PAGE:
Xi Jinping became president of China in March 2013. Hu Jintao and Jiang Zemin, the previous leaders, both stepped down after two terms of five years each (a total of 10 years). However, a bill to revise the Constitution of the People’s Republic of China and abolish the traditional limit of two terms (10 years) was passed at the NPC in March 2018. This made Xi able to maintain his position as president for more than two terms, and seemingly opened a path to Xi transforming China into his personal empire.
The long-lasting Vietnam War was a proxy war in the Cold War between the U.S. and Soviet Union. After its defeat, the U.S. sent National Security Advisor Henry Kissinger on a top-secret visit to Beijing in 1971. Kissinger met directly with Premier Zhou Enlai and paved the way for a Sino-American reconciliation. Kissinger used this in repeated negotiations with Vietnam and the Soviet Union, and the U.S. achieved an honorable withdrawal from the Vietnam War through the Paris Peace Accords in 1973. Diplomatic relations between Japan and China were normalized in 1972, and between the U.S. and China in 1979. The Western countries strengthened their economic ties with China while assuming China would democratize after becoming wealthy. International sanctions were placed on China after it massacred its own people at the Tiananmen Square protests in 1989, but it achieved rapid economic growth after the visit of the Japanese Emperor provided an impetus to lift the sanctions. However, China is still a nation with one-party rule by the CPC, not a democratic state. China is using its wealth to augment its military strength, and it is now evident that its next goal is gaining global hegemony.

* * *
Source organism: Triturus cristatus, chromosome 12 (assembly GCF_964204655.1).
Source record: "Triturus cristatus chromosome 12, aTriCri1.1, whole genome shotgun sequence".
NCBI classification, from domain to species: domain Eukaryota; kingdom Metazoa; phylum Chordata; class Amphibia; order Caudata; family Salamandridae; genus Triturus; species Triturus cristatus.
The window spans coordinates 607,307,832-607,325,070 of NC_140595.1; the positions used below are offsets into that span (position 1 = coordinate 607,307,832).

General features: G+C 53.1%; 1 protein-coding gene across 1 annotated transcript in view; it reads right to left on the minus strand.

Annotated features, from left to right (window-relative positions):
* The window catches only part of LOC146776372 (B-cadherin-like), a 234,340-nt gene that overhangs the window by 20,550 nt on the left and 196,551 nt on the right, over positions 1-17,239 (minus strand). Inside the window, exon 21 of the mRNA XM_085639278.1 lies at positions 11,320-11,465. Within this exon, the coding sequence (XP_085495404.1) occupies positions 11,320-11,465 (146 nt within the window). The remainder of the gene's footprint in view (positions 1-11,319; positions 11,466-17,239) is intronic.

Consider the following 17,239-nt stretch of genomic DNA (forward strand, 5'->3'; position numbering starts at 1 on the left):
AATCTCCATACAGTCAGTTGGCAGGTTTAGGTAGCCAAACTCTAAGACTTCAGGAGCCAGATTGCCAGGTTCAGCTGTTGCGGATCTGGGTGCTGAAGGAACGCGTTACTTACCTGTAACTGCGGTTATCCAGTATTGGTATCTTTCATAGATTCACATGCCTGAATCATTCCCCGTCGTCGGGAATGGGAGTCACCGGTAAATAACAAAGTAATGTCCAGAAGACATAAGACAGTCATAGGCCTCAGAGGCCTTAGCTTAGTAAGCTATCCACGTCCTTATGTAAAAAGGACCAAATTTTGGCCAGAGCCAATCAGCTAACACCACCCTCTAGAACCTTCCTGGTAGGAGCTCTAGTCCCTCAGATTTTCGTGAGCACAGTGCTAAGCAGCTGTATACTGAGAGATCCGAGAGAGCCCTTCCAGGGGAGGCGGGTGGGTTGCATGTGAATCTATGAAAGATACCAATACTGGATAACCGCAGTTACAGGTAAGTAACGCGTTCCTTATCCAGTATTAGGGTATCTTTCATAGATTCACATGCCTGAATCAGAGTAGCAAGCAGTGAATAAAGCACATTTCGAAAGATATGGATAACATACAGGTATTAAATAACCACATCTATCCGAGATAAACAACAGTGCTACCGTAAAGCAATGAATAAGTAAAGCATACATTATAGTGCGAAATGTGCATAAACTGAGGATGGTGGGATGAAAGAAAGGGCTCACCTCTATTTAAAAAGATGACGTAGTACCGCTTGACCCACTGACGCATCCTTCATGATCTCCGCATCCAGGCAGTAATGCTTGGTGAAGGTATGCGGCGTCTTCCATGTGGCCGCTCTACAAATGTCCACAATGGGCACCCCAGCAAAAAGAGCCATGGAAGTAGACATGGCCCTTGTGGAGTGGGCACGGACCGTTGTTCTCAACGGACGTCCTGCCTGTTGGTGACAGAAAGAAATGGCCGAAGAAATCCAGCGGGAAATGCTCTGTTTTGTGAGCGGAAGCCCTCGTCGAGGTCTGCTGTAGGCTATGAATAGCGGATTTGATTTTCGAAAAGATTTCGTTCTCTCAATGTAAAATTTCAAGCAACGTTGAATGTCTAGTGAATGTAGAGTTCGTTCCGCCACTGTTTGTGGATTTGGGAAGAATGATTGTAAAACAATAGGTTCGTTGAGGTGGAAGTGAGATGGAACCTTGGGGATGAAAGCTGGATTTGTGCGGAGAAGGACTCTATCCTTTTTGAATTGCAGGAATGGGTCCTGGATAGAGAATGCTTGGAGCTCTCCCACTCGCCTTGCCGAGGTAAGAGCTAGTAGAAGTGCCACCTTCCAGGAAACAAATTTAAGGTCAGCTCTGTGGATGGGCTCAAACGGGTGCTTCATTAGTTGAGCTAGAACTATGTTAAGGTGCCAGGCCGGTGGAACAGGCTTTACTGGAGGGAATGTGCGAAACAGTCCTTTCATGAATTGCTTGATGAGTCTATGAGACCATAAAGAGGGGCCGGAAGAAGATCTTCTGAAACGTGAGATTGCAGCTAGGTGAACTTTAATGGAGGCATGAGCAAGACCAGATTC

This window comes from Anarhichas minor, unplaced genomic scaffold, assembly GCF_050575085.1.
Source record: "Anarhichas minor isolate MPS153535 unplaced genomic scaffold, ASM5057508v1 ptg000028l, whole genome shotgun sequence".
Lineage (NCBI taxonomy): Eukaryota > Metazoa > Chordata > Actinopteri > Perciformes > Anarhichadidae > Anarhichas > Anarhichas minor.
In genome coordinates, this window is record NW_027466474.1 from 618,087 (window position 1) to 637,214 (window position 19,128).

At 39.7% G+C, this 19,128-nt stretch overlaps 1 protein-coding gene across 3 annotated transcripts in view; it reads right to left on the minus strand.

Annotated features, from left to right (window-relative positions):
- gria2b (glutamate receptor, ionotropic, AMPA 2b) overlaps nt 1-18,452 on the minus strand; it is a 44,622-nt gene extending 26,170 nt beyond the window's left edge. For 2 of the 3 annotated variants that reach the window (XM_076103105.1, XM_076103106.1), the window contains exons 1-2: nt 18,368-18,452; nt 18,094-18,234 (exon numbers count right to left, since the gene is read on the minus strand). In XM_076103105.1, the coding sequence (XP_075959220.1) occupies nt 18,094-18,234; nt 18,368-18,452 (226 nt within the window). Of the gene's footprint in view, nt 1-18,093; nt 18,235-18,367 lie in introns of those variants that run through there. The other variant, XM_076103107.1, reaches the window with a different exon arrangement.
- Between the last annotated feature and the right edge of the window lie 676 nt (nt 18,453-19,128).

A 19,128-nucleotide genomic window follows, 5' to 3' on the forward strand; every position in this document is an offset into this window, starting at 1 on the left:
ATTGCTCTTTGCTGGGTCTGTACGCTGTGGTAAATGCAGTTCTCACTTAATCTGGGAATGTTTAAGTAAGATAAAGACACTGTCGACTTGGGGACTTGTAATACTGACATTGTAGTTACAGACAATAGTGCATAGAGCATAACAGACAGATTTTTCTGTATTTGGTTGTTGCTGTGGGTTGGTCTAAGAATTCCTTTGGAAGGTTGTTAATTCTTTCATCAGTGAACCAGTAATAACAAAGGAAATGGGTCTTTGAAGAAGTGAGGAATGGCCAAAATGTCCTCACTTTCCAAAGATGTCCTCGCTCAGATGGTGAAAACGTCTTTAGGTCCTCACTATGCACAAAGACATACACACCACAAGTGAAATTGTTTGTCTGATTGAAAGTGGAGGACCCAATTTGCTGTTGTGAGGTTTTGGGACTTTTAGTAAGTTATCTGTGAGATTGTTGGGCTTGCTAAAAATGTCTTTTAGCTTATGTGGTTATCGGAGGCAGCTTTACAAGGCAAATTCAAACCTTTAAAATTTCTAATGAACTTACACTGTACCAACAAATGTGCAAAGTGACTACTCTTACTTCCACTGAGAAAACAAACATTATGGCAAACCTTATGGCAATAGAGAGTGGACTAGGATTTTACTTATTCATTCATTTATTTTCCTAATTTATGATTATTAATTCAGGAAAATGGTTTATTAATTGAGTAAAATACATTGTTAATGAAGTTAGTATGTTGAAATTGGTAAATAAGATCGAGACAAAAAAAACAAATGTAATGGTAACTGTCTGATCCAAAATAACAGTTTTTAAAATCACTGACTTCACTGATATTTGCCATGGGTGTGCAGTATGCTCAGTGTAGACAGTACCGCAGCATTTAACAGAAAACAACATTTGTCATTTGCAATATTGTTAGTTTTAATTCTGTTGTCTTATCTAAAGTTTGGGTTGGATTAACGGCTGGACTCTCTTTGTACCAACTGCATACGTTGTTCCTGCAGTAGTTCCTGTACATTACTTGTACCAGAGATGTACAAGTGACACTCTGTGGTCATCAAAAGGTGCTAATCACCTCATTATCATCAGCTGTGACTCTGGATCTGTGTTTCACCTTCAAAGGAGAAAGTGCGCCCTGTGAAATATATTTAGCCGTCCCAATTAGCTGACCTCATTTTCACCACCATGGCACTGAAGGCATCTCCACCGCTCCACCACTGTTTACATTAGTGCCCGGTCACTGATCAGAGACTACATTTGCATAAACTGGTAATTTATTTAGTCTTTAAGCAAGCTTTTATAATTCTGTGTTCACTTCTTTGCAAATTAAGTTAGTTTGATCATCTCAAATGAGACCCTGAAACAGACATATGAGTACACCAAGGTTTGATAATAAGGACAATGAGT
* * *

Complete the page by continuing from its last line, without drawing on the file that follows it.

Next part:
Since the People’s Republic of China was established in 1949, China has warred with its land neighbors including India, Russia, and Vietnam, and has annexed Inner Mongolia, Tibet, and East Turkestan as autonomous regions. Vietnam invaded Cambodia in 1979 and toppled the administration of Pol Pot, an adherent of Maoism who slaughtered half of his people. Deng sent the People’s Liberation Army (PLA) to invade Vietnam as a punishment. However, the Vietnamese army had the latest weapons it captured from the American army, as well as weapons provided by the Soviet Union. These more efficient weapons helped it drive back the PLA. Since then, the PLA has devoted fruitful efforts to modernizing its military force.